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Manchester, United Kingdom — 22-25 September 2009

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International students face increased scrutiny after US Supreme Court upholds travel ban

Jun 28, 2018

This week the US Supreme Court upheld President Donald Trump’s travel ban. This latest version of the ban includes seven countries: North Korea, Syria, Iran, Yemen, Libya, Somalia and Venezuela. The most severe restrictions are levied against residents of the five predominately Muslim nations.

Students from Syria and North Korea are now prohibited from studying in the US. However, at this time, students from Iran, Libya, Somalia, Venezuela, and Yemen are still allowed to utilise US F-, M-, and J-class study visas. The White House does advise that these students will face additional scrutiny during the application process.

Here is a breakdown of what the ban does by country:


US higher education and international student community reacts

Although the United States remains a top international study destination, foreign student enrolment has declined in recent years. The 5-4 ruling from the nation’s highest court brought swift outcry from both international education advocates and US Higher Education officials.

Ted Mitchell, president of the American Council on Education, said the decision will contribute “to the perception that this country is no longer a welcoming place for study and research by the world’s best and brightest international scholars and students.”

NAFSA Deputy Executive Director for Public Policy Jill Welch called the court decision a ‘giant step backward’.


“At a time when we should be making every effort to create connections and ties around the world through robust international exchange with all nations, especially those in the Middle East, the Supreme Court’s decision poses a grave threat to our national security and keeps us from building those necessary relationships abroad.  While universities and colleges work tirelessly to welcome international students and scholars, the chilling effect of this policy and the uncertainty for our international students and scholars will undoubtedly continue the current downturn in U.S. international student enrollment as the world wonders whether America will hold true to our values. Today, the United States can be seen as a country that bans people from our shores, not on the basis of what they have done, but for where they are from,” remarked Welch in a press release.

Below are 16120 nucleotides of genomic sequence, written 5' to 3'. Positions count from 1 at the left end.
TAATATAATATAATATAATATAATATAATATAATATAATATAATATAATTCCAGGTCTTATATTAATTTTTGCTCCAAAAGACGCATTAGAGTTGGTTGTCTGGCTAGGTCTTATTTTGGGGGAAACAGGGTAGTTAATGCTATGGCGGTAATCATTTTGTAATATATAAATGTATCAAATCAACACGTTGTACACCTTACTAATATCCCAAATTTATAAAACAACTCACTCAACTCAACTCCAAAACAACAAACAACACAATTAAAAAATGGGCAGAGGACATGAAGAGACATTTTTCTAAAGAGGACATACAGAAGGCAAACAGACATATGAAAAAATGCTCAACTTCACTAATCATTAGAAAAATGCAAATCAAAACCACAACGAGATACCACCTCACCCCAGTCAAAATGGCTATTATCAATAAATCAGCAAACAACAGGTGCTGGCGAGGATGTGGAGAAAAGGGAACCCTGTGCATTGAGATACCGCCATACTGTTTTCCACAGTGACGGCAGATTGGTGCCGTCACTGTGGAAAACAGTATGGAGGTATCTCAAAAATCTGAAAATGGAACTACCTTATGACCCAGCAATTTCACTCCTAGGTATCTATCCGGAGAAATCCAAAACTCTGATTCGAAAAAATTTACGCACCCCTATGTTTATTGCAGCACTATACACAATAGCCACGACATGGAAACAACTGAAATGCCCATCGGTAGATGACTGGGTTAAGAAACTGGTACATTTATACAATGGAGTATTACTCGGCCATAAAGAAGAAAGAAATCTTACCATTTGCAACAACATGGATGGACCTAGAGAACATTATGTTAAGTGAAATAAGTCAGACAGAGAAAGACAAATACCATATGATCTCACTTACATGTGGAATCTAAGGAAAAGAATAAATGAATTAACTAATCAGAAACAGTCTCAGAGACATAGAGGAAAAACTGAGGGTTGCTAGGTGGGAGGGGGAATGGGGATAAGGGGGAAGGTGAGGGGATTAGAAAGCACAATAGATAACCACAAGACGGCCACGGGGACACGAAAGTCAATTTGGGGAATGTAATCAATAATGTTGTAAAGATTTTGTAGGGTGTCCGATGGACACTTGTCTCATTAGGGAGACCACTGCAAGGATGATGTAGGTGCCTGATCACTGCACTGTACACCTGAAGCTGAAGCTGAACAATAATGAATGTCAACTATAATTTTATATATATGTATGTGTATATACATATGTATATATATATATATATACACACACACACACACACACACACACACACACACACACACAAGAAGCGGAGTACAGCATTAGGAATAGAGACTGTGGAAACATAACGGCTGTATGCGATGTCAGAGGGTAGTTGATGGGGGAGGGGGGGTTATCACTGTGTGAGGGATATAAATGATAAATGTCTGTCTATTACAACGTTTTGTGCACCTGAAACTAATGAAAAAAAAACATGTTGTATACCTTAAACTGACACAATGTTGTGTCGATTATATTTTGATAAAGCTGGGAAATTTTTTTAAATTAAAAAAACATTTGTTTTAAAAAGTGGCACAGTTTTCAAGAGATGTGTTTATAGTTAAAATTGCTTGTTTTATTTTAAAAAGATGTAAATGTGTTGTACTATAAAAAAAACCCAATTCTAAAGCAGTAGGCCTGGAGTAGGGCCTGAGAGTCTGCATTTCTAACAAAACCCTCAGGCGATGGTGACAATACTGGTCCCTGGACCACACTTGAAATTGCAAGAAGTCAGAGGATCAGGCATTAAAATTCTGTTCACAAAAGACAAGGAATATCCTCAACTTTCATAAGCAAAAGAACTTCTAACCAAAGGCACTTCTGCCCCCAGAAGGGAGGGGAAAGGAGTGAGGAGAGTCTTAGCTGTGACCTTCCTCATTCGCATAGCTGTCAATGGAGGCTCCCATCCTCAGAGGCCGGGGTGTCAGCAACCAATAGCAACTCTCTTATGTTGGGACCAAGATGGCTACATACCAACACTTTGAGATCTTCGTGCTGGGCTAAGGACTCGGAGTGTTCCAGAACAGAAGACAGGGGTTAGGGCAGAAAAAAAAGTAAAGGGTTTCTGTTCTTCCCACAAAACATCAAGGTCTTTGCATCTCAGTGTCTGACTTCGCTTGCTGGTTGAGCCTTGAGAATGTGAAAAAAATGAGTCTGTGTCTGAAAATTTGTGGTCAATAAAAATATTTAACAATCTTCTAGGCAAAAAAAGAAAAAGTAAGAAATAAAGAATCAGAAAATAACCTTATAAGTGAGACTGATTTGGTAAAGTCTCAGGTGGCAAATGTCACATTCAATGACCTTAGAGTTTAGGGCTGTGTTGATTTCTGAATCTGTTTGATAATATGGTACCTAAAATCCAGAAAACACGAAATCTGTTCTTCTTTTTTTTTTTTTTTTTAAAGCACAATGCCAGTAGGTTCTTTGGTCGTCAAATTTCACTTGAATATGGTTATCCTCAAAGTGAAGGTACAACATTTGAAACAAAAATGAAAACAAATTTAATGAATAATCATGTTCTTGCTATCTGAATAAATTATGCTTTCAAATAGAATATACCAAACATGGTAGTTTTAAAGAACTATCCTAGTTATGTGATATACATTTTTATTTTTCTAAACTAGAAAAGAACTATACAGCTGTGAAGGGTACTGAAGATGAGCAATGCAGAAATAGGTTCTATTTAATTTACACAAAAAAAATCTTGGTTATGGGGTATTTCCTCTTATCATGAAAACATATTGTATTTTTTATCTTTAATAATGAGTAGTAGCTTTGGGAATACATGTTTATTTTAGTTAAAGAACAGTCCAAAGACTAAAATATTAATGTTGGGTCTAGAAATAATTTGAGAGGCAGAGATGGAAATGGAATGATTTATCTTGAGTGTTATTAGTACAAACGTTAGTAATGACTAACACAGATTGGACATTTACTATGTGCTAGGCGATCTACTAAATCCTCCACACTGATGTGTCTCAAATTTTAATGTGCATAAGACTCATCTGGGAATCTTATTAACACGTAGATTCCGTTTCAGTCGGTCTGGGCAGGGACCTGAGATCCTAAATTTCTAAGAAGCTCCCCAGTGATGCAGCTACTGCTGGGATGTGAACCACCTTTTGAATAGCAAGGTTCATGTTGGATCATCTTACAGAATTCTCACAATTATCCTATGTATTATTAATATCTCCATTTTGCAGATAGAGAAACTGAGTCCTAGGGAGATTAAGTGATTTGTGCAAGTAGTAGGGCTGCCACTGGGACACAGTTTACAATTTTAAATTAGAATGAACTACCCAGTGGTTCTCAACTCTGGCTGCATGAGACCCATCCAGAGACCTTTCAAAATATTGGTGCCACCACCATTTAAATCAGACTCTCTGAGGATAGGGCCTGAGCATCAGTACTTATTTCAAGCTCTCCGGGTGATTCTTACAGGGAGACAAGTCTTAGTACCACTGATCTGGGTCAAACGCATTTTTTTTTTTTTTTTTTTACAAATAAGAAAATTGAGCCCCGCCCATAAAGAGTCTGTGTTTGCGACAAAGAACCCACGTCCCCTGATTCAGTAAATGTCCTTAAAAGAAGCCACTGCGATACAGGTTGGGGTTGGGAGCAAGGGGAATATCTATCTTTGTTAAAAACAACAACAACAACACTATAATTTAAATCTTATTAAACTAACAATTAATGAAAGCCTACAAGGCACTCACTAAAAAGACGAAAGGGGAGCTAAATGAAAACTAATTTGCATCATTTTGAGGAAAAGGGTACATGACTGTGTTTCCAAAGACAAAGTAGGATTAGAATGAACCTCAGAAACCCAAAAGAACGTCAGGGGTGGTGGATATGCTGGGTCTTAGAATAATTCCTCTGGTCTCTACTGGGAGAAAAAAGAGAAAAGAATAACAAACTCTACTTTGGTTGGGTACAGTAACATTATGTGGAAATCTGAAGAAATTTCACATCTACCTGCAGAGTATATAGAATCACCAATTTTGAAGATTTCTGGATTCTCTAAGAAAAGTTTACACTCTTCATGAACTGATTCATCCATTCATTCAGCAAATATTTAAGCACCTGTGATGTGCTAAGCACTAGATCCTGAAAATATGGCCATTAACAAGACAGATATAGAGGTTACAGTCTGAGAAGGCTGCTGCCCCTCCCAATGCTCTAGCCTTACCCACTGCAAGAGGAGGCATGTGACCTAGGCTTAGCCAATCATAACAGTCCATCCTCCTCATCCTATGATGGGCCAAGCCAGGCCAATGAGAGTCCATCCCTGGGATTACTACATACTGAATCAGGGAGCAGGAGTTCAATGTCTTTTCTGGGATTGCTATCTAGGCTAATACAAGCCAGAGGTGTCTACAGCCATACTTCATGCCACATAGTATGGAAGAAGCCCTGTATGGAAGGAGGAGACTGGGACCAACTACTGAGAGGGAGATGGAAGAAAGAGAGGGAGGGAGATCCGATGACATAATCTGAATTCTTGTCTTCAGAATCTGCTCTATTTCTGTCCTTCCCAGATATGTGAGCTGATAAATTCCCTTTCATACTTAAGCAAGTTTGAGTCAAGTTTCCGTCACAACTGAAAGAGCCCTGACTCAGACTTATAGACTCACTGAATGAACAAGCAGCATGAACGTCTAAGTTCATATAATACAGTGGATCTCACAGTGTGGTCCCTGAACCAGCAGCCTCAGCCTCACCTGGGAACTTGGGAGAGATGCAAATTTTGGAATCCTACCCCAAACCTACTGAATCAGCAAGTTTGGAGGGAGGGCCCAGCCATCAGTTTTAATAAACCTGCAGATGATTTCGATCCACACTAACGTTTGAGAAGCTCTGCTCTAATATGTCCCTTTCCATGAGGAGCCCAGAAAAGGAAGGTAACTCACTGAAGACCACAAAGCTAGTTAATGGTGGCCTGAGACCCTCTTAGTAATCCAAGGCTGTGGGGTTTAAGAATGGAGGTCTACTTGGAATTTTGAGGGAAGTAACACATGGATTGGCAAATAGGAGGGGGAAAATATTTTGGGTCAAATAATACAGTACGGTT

Brown University president Christina Paxson was one of the many university presidents who expressed concern for how the ban will impact international students and scholars.

Paxson told the Associated Press ‘the ruling will be used to prevent them from going to American universities to contribute to research, discovery and innovation.”